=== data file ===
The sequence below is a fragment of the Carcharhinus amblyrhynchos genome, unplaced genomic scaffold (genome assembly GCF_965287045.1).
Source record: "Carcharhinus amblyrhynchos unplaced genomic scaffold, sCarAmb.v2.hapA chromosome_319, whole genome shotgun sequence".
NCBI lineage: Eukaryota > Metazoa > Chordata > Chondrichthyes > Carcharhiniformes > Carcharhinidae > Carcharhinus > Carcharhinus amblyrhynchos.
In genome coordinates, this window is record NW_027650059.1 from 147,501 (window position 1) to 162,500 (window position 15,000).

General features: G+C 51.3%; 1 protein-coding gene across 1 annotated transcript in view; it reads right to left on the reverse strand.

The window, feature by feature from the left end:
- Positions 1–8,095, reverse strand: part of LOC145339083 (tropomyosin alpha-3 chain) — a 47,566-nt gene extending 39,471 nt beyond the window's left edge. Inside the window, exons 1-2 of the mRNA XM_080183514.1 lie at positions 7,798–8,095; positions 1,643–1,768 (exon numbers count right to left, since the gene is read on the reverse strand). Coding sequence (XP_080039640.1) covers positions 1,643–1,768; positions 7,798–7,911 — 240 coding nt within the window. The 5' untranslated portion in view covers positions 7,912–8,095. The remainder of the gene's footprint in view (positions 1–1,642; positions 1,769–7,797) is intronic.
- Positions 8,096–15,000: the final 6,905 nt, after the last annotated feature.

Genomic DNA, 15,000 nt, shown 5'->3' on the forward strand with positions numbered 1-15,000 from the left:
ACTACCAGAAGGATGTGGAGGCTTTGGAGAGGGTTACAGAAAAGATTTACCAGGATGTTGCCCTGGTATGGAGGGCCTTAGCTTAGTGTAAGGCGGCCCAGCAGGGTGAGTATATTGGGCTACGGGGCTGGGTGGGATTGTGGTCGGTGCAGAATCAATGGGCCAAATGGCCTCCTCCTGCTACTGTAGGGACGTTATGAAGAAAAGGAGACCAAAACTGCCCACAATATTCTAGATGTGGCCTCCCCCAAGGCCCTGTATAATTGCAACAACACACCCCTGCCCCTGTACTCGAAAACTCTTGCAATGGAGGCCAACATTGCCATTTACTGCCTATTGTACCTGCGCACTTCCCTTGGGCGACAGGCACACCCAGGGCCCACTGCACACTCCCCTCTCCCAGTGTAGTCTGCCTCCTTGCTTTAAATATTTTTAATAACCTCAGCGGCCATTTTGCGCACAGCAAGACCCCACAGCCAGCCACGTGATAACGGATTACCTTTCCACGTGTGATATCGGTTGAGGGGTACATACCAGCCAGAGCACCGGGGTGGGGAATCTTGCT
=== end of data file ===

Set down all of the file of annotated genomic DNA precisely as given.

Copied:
The sequence below is a fragment of the Carcharhinus amblyrhynchos genome, unplaced genomic scaffold (genome assembly GCF_965287045.1).
Source record: "Carcharhinus amblyrhynchos unplaced genomic scaffold, sCarAmb.v2.hapA chromosome_319, whole genome shotgun sequence".
NCBI lineage: Eukaryota > Metazoa > Chordata > Chondrichthyes > Carcharhiniformes > Carcharhinidae > Carcharhinus > Carcharhinus amblyrhynchos.
In genome coordinates, this window is record NW_027650059.1 from 147,501 (window position 1) to 162,500 (window position 15,000).

General features: G+C 51.3%; 1 protein-coding gene across 1 annotated transcript in view; it reads right to left on the reverse strand.

The window, feature by feature from the left end:
- Positions 1–8,095, reverse strand: part of LOC145339083 (tropomyosin alpha-3 chain) — a 47,566-nt gene extending 39,471 nt beyond the window's left edge. Inside the window, exons 1-2 of the mRNA XM_080183514.1 lie at positions 7,798–8,095; positions 1,643–1,768 (exon numbers count right to left, since the gene is read on the reverse strand). Coding sequence (XP_080039640.1) covers positions 1,643–1,768; positions 7,798–7,911 — 240 coding nt within the window. The 5' untranslated portion in view covers positions 7,912–8,095. The remainder of the gene's footprint in view (positions 1–1,642; positions 1,769–7,797) is intronic.
- Positions 8,096–15,000: the final 6,905 nt, after the last annotated feature.

Genomic DNA, 15,000 nt, shown 5'->3' on the forward strand with positions numbered 1-15,000 from the left:
ACTACCAGAAGGATGTGGAGGCTTTGGAGAGGGTTACAGAAAAGATTTACCAGGATGTTGCCCTGGTATGGAGGGCCTTAGCTTAGTGTAAGGCGGCCCAGCAGGGTGAGTATATTGGGCTACGGGGCTGGGTGGGATTGTGGTCGGTGCAGAATCAATGGGCCAAATGGCCTCCTCCTGCTACTGTAGGGACGTTATGAAGAAAAGGAGACCAAAACTGCCCACAATATTCTAGATGTGGCCTCCCCCAAGGCCCTGTATAATTGCAACAACACACCCCTGCCCCTGTACTCGAAAACTCTTGCAATGGAGGCCAACATTGCCATTTACTGCCTATTGTACCTGCGCACTTCCCTTGGGCGACAGGCACACCCAGGGCCCACTGCACACTCCCCTCTCCCAGTGTAGTCTGCCTCCTTGCTTTAAATATTTTTAATAACCTCAGCGGCCATTTTGCGCACAGCAAGACCCCACAGCCAGCCACGTGATAACGGATTACCTTTCCACGTGTGATATCGGTTGAGGGGTACATACCAGCCAGAGCACCGGGGTGGGGAATCTTGCT